World's largest aluminum ship nears completion

August 31, 2004

Giant ferry nears completion

Progress on the construction of Austal's Auto Express 127 meter trimaran fast ferry "Benchijigua Express" for Fred. Olsen, S.A. continues at a rapid pace.

Ordered in June last year, the cargo-vehicle-passenger ferry will sail at loaded speeds in excess of 40 knots, providing capacity for 1,350 passengers, over 340 cars and more than 400 freight lane meters. When delivered it will be the largest aluminum ship ever built. The newly developed trimaran hull form is promised to provide a "significant improvement in seakeeping performance and passenger comfort over existing fast ferries.

A major construction was reached in mid-July when the bow section, itself measuring some 32 meters in length, 15 meters high and weighing 120 tonnes, was moved out of its building hall and united with the main structure, which completely filled another large hall. With the sections joined, the giant vessel protruding from the 110 meter long building hall by some 30 meters.

"The sight of this gigantic ship, the largest aluminum vessel to ever be built in the world, caused me to stop and reflect on where we have come from and what our future potential is," commented Austal chairman John Rothwell.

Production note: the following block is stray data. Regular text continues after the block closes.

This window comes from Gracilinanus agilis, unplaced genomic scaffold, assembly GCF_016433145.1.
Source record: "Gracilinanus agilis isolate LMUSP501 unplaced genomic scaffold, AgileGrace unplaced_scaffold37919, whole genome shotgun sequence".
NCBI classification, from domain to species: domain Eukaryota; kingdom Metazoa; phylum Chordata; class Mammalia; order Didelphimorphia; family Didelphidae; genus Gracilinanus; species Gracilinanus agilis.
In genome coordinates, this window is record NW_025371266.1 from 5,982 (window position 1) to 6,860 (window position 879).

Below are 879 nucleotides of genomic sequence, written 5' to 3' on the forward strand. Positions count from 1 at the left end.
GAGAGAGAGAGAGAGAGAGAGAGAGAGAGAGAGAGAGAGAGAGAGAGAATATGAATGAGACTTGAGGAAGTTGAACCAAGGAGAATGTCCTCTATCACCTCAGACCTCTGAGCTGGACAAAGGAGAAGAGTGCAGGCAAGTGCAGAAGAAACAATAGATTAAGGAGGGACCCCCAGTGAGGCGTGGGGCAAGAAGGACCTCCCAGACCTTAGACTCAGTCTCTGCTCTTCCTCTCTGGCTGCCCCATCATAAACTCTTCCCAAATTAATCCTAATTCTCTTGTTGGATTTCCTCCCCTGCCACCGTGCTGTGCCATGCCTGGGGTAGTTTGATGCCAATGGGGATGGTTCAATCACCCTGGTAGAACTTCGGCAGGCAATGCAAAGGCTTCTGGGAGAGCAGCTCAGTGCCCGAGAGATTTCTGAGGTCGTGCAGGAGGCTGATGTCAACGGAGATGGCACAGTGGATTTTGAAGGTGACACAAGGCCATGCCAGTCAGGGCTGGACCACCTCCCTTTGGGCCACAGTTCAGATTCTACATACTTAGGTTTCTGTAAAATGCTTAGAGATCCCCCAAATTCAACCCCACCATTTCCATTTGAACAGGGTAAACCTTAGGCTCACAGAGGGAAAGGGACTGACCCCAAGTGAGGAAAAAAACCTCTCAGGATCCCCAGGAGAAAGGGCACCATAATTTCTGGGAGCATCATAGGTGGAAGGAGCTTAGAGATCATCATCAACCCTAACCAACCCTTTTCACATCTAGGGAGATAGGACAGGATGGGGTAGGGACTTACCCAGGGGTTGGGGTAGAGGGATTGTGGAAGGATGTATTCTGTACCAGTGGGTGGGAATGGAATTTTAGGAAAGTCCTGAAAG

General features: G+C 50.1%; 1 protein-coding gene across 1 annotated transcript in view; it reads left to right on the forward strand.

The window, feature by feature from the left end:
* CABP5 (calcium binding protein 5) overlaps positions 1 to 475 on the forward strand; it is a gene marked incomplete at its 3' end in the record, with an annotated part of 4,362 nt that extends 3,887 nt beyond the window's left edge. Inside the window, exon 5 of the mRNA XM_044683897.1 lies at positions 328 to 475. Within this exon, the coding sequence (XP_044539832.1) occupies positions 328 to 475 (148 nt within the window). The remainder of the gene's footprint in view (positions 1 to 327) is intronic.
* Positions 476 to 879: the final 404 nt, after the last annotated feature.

"At 127 meters this huge vessel is 4 14 times longer than the first Austal-built live-aboard dive catamaran of just 30 meters," Rothwell reflected. "Traveling some 9,500 nautical miles the trimaran will be delivered half way across the world to the Canary Islands, whereas the catamaran was delivered 3,500 nautical miles across Australia to Queensland. At the height of construction approximately 430 people have worked on the trimaran with construction taking 12 months plus two months for commissioning and sea trials. The 30 metre cat was built in approximately six months with just 30 people."

With the bow section fitted the next major milestone was the installation of the ship's machinery plant and this was followed by the rollout of the vessel on August 16.

The vessel is now 80% complete and with large sections of the structure gleaming in Fred. Olsen's eye-catching livery it will be a dominant feature on the Henderson, Western Australia, skyline until its launch in late September.

After it is delivered later this year, the new trimaran will operate in the Canary Islands on the routes from Los Cristianos, Tenerife to San Sebastian, Gomera and the island of Palma, bringing a new age in transport to the ferry industry.


Know what maritime regulations are in the works and what you need to do to stay ahead of the curve

Two day conference, Washington, DC September 23 & 24, 2004

Tell a friend: